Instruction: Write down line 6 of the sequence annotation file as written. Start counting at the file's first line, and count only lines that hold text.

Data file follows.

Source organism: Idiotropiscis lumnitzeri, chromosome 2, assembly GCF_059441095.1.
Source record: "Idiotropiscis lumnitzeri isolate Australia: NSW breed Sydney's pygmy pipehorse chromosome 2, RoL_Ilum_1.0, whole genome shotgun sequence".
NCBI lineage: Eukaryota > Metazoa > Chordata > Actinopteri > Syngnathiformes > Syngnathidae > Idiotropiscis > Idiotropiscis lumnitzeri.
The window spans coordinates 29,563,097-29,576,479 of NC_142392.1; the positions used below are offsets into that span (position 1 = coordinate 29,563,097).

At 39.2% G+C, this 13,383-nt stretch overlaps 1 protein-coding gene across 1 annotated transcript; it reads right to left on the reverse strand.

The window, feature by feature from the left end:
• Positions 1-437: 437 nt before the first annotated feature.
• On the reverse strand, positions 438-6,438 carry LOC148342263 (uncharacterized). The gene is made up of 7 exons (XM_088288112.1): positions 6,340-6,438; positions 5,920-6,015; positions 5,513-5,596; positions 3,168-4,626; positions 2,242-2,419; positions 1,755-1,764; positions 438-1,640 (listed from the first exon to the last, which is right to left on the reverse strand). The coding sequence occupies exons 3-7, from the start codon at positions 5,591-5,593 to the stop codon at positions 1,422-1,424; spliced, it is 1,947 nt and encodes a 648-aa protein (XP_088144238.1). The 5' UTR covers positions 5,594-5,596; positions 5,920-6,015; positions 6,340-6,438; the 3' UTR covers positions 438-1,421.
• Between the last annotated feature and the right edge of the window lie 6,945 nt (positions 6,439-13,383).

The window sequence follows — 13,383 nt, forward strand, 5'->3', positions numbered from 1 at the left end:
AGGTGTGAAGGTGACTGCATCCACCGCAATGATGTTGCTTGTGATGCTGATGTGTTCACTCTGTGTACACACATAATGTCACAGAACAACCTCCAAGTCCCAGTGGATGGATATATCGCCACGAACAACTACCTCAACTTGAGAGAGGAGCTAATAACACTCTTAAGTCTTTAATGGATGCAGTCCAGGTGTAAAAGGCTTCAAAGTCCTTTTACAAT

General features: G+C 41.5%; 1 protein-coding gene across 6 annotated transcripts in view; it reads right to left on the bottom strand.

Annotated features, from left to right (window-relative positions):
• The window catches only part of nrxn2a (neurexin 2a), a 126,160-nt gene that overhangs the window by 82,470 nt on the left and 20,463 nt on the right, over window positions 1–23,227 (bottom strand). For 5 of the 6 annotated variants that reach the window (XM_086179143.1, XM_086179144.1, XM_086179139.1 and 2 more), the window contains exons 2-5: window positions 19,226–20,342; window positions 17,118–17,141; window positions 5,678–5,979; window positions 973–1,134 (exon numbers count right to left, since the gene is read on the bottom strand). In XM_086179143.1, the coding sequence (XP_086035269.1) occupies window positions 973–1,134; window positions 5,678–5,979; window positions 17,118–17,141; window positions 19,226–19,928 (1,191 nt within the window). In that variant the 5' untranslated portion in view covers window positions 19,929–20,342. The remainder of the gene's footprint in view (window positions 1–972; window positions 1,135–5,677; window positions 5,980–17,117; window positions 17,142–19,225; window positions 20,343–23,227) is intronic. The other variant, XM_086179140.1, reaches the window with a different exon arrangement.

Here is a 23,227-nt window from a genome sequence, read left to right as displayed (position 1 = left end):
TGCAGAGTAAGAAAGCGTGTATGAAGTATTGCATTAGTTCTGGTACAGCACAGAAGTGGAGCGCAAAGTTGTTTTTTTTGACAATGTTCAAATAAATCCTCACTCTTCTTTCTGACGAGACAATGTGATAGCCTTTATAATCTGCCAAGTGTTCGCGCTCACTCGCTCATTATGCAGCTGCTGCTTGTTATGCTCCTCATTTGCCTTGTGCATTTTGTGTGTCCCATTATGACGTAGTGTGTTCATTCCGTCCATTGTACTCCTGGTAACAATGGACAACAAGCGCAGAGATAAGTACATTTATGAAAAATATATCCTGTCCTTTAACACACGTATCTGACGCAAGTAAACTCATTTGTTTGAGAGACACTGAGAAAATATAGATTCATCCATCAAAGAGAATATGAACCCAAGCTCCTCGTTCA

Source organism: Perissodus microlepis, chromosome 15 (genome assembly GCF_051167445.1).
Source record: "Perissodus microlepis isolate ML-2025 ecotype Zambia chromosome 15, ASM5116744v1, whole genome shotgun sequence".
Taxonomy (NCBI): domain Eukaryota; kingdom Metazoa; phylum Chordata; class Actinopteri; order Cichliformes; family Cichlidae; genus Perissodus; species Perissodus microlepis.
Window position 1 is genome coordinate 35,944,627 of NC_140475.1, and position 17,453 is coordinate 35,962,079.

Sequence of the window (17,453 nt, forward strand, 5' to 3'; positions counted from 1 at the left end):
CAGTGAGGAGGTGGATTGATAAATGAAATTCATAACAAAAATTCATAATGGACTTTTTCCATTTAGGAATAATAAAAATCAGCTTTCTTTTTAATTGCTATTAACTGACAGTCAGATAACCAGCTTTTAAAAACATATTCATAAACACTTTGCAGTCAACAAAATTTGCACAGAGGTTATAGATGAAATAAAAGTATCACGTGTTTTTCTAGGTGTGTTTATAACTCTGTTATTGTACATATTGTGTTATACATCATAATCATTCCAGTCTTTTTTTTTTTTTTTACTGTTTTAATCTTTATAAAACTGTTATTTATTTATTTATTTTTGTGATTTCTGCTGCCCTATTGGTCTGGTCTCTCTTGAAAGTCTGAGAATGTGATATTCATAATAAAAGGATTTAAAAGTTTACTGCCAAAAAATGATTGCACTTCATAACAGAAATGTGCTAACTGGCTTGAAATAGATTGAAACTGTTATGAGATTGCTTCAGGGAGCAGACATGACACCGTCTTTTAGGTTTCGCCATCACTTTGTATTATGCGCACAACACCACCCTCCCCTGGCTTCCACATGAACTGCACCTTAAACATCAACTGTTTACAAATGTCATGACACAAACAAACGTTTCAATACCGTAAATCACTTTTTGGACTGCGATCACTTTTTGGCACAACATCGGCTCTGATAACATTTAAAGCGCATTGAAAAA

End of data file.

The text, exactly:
The window, feature by feature from the left end: